Zixia replied, “How rich his words are! When Shun was emperor, he selected Gao Yao from among the people and put him in charge. Evil people kept their distance. When T’ang was emperor, he selected Yi Yin and put him in charge. Here again, the evil people kept their distance.”
Zigong asked about the way of friendship.
Confucius replied, “Be honest with your friends, and show them the right path with skill and tact. But if they’re unwilling to listen, just stop. Don’t humiliate yourself.”
Confucius said, “If you can correct yourself, what difficulty will you have with a government position? If you don’t know how to correct yourself, though, how can you hope to correct others?”
Duke Ding asked if there’s a single phrase which could bring a state to prosperity.
Confucius replied, “No words can have that kind of effect. There is a saying that comes close, though: ‘Being a ruler is hard, and being a minister isn’t easy.’
“If this saying made a ruler realize the difficulty of the job, wouldn’t it come close to being a single phrase that could bring a state to prosperity?”
Duke Ding then asked, “Is there a single phrase which could ruin a state?”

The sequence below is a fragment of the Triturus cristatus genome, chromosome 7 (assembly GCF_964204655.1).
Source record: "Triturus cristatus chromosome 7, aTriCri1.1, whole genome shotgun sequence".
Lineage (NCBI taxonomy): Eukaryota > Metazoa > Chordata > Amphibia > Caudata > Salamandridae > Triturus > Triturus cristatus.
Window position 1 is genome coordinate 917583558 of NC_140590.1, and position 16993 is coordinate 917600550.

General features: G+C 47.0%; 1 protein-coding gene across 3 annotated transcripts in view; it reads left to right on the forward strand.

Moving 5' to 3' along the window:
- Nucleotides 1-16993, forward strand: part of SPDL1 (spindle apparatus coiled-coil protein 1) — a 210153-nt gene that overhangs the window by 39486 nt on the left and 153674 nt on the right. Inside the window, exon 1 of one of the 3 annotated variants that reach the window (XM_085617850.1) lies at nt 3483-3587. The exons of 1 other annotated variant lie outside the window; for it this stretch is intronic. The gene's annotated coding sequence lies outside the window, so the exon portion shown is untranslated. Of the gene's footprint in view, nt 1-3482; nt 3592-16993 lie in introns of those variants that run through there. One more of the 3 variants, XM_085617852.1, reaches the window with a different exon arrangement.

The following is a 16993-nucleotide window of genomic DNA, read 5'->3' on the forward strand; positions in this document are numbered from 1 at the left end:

Confucius replied, “No words can have that kind of effect. There is a saying that comes close, though: ‘There is only one joy in being a ruler: no one contradicts me.’
“If you’re right and no one contradicts you, that’s fine. But if you’re wrong and no one contradicts you—well, wouldn’t it come close to being a single phrase that could ruin a state?”
Confucius said, “If you love someone, how can you fail to encourage them to work hard? If you’re loyal to someone, how can you fail to admonish them to do the right thing?”
Zilu asked Confucius how to serve a ruler.
Confucius said, “Don’t be deceptive, but be ready to admonish him by taking a stand directly.”
Qu Boyu sent a messenger to Confucius. Confucius sat with him and inquired, “What is Qu Boyu up to these days?”
“He’s trying to reduce his faults,” the messenger replied, “but he’s been unable to do so.”
After the messenger left, Confucius remarked, “Now there’s a messenger!”
The Jisun family was about to attack Zhuanyu, so Ran Qiu and Zilu went to see Confucius, saying, “The Jisun family is getting ready to move against Zhuanyu.”